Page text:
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Re: Variable Capacitance and Inductance

Original poster: "Jim Lux by way of Terry Fritz <twftesla-at-qwest-dot-net>" <jimlux-at-earthlink-dot-net>

This entire discussion brings to mind two things...

1) In many ways, arguing about what Tesla meant, wrote, or measured is
somewhat like trying to interpret Fermat's cryptic comment in the margin of
a book. He's not here, he did good stuff, but, we have much better
measurement, analytical and modeling tools now, so we shouldn't view his
analysis through the window of today's capability.  It was variations in the
data reported by various researchers (including Tesla) that, in part, led to
the creation of NBS (now NIST).  I think it is a good thing for the taxpayer
to fund people to figure out how to measure and quantify things very
precisely, to look for sources of error and quantify them, etc. My job
literally depends on the work done at NIST to figure out how to measure
things incredibly precisely (antenna gain, RF properties, signal power,
etc.) (I might quibble with NIST ostensibly developing and/or promulgating
cryptographic algorithms, but you have to "take the roughs with the

2) Terry, since he already lives in Colorado, and is closer, should move to
Colorado Springs to continue his measurements, so that he can remove the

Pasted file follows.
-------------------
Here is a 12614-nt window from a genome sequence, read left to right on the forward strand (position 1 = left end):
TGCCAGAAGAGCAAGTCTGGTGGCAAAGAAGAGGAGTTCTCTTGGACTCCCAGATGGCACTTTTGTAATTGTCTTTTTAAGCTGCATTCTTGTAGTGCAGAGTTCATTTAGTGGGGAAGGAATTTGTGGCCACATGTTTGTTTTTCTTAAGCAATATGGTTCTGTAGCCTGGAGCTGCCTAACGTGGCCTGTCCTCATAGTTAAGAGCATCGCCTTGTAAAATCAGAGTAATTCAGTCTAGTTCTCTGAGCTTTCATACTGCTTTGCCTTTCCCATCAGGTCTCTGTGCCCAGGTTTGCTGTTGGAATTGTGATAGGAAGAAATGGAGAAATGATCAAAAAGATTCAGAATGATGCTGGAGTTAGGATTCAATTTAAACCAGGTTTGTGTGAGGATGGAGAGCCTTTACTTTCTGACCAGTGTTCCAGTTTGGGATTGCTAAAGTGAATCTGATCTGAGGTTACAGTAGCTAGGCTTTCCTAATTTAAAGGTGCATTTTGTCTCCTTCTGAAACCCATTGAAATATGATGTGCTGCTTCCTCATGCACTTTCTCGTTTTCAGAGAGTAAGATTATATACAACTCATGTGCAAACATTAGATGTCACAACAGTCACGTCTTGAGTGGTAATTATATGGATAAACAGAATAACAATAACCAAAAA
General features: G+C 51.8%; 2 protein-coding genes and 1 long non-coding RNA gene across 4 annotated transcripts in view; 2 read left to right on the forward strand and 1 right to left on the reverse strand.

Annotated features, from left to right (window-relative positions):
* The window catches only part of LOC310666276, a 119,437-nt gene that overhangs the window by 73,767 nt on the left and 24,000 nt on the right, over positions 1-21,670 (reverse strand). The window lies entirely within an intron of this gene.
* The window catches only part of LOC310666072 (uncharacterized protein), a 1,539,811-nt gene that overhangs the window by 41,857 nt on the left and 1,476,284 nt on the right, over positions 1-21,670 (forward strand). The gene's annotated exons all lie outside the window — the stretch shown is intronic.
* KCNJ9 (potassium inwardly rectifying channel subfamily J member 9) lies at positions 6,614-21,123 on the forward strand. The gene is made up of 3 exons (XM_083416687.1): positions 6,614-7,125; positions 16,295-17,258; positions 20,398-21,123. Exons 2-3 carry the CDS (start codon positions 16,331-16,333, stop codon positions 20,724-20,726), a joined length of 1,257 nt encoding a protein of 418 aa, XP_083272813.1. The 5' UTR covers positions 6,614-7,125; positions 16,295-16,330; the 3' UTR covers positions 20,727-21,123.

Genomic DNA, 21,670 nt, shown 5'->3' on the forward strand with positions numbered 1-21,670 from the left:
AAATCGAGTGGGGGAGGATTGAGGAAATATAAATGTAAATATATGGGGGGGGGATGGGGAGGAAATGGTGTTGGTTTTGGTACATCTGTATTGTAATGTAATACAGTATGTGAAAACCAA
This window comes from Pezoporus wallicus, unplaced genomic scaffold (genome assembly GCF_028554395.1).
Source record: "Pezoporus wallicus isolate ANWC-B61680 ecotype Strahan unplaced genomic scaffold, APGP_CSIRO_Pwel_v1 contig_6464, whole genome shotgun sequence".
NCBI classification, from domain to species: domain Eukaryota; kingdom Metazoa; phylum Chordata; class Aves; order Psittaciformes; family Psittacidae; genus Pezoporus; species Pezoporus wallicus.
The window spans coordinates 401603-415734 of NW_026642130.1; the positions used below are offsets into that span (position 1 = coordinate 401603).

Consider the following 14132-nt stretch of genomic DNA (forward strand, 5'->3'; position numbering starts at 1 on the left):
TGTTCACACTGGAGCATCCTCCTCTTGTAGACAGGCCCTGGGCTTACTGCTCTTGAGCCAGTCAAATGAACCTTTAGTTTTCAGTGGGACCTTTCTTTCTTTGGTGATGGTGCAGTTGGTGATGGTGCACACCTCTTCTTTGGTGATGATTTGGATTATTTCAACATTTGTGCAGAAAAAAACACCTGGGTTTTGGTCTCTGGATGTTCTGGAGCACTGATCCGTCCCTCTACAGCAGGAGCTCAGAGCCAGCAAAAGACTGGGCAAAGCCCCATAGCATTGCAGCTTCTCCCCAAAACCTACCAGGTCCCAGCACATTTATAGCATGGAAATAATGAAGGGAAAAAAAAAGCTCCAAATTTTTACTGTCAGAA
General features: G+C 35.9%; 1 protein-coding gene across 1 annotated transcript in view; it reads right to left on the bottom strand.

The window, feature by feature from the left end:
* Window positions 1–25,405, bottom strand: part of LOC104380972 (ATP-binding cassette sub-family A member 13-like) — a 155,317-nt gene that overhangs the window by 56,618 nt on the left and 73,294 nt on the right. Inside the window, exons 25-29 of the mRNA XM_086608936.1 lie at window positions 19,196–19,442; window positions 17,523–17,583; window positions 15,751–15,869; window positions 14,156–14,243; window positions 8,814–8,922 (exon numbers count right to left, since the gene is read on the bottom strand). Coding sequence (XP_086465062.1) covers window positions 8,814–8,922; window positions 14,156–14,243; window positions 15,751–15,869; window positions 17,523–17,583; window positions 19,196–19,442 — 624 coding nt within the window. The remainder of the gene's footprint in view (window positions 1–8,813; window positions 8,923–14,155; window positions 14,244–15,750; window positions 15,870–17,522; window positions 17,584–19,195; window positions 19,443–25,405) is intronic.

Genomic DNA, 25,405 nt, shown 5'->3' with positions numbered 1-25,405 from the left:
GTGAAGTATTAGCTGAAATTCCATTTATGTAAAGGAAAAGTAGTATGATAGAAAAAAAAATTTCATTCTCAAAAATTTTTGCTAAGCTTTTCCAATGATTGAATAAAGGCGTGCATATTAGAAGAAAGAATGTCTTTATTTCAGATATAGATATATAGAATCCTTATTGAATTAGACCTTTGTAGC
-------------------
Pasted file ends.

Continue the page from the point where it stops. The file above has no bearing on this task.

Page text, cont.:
remaining uncertainty from the measurements.  After all, there might be some
astonishing geographical effect.

> Original poster: "Terry Fritz" <twftesla-at-qwest-dot-net>
> Hi Dave,
> At 12:40 PM 5/24/2002 -0500, you wrote:
> Of course, the reason the capacity "increased" is because of the
> wire and such.  Tesla just did not see or have the tools to see what was
> going on at that time.  Today, it seems obvious...  Could weather and all
> kinds of other things have affected his original experiment?  Obviously,
> yes!!  We could eliminate those effects, at least on the computer, and
> pat ourselves on the back for proving nothing...
> To make a long story short, what on Earth could be proven or what advance
> will this type of testing give us?  If it was easy, we could just do it
> fun.  But there is a full day's work there at least.  There are far
> fights to be fought...  Measuring the top terminal voltage of a Tesla coil
> (directly) is the big challenge of the day.  Never been done...  Big
> payoff...  Big challenge...  ;-))
> Cheers,